While the building does have a unique exterior design, we’re guessing its high ranking is a direct result of its awe-inspiring whale shark. Try to synchronize your visit with its feeding time, when the gentle giant opens its mouth wide and sucks in the surrounding water like a colossal vacuum cleaner in order to get its fill of tasty plankton.
The center of Osaka’s vibrant entertainment scene, Dotonbori is at its most impressive at night, with the neon from its towering billboards reflecting off the waters of the canal that bisects the district. And see if you can make it there when Osaka's Tigers win!
Oedo Onsen Monogatari is a love letter to historical Tokyo (Oedo) and hot springs (onsen). Visitors change into cotton yukata robes and pass through a central area styled after a traditional Japanese festival with games and food stalls before reaching the complex’s numerous bathing areas, including a foot bath/walking path in the open-air garden.
Must-see for anime fans sits in a wooded area of Tokyo’s Mitaka neighborhood. The museum has daily showings of Ghibli animated short films that are screened nowhere else, and is also the only place where you can buy Nausicaa-themed Beer of the Valley of the Wind.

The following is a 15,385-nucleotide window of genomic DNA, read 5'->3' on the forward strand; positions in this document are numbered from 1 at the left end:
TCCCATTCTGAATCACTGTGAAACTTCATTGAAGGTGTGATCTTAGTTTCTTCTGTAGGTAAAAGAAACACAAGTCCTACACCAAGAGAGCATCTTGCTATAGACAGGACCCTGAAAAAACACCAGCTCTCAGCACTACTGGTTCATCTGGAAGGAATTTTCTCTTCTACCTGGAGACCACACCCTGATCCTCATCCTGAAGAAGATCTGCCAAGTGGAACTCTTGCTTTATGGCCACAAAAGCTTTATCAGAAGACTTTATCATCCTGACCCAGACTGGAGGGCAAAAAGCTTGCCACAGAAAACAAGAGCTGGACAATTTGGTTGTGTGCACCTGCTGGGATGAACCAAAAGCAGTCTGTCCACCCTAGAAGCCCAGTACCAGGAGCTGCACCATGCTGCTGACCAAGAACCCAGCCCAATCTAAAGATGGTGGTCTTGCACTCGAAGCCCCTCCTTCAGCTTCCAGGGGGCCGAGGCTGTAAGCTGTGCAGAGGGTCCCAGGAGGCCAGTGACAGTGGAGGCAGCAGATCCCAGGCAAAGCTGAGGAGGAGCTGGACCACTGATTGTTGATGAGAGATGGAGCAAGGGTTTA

One of Japan’s most-visited zoos, Asahiyama Zoo was also the setting for the popular 2009 film Penguins Flying in the Sky. Needless to say, this cemented the Antarctic birds as one of the zoo’s star attractions, along with its polar bear enclosure.
Built on reclaimed land in Tokyo Bay, Odaiba first gained popularity as a date spot where fashionable couples could dine at stylish restaurants while enjoying a romantic view of the Tokyo skyline across the water. The island’s permanent attractions now include a gigantic Ferris wheel, classic car museum, sandy waterfront area, and the 1:1 scale statue of giant anime robot Gundam.
Tokyo’s premier Shinto shrine was built in 1920 in remembrance of the emperor Meiji and his wife. In contrast to the hustle and bustle of Asakusa’s Sensoji Temple, Meiji Shrine is an oasis of calm in the center of the capital. The shrine’s expansive wooded grounds are, astoundingly, not a natural forest, but the result of extensive planting of trees donated during its construction.